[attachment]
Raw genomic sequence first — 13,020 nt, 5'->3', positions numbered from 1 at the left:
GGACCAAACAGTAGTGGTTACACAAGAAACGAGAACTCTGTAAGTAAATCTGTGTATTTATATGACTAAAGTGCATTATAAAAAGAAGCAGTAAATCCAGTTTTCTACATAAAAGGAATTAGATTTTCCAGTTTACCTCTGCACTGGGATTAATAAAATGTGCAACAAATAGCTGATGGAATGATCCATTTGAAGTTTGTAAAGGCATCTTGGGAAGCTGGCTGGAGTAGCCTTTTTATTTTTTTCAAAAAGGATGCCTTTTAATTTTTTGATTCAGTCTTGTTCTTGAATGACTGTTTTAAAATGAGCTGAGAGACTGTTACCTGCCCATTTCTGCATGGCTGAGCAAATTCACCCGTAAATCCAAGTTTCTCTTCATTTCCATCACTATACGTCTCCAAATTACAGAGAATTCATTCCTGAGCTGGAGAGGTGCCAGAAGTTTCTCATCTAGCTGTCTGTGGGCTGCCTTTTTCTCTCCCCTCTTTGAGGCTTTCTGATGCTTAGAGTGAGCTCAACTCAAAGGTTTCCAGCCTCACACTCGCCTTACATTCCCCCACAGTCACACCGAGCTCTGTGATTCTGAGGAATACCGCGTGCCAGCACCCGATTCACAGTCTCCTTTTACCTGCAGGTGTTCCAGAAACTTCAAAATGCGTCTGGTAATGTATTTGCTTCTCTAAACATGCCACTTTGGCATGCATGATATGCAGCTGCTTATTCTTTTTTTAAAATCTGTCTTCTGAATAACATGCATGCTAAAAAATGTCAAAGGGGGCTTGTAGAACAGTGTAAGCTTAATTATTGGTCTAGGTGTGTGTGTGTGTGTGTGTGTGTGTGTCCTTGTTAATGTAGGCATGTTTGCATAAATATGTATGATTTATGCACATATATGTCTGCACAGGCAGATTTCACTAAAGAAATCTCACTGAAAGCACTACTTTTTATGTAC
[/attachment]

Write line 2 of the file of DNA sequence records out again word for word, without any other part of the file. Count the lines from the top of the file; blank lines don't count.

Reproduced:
GGACCAAACAGTAGTGGTTACACAAGAAACGAGAACTCTGTAAGTAAATCTGTGTATTTATATGACTAAAGTGCATTATAAAAAGAAGCAGTAAATCCAGTTTTCTACATAAAAGGAATTAGATTTTCCAGTTTACCTCTGCACTGGGATTAATAAAATGTGCAACAAATAGCTGATGGAATGATCCATTTGAAGTTTGTAAAGGCATCTTGGGAAGCTGGCTGGAGTAGCCTTTTTATTTTTTTCAAAAAGGATGCCTTTTAATTTTTTGATTCAGTCTTGTTCTTGAATGACTGTTTTAAAATGAGCTGAGAGACTGTTACCTGCCCATTTCTGCATGGCTGAGCAAATTCACCCGTAAATCCAAGTTTCTCTTCATTTCCATCACTATACGTCTCCAAATTACAGAGAATTCATTCCTGAGCTGGAGAGGTGCCAGAAGTTTCTCATCTAGCTGTCTGTGGGCTGCCTTTTTCTCTCCCCTCTTTGAGGCTTTCTGATGCTTAGAGTGAGCTCAACTCAAAGGTTTCCAGCCTCACACTCGCCTTACATTCCCCCACAGTCACACCGAGCTCTGTGATTCTGAGGAATACCGCGTGCCAGCACCCGATTCACAGTCTCCTTTTACCTGCAGGTGTTCCAGAAACTTCAAAATGCGTCTGGTAATGTATTTGCTTCTCTAAACATGCCACTTTGGCATGCATGATATGCAGCTGCTTATTCTTTTTTTAAAATCTGTCTTCTGAATAACATGCATGCTAAAAAATGTCAAAGGGGGCTTGTAGAACAGTGTAAGCTTAATTATTGGTCTAGGTGTGTGTGTGTGTGTGTGTGTGTGTGTCCTTGTTAATGTAGGCATGTTTGCATAAATATGTATGATTTATGCACATATATGTCTGCACAGGCAGATTTCACTAAAGAAATCTCACTGAAAGCACTACTTTTTATGTAC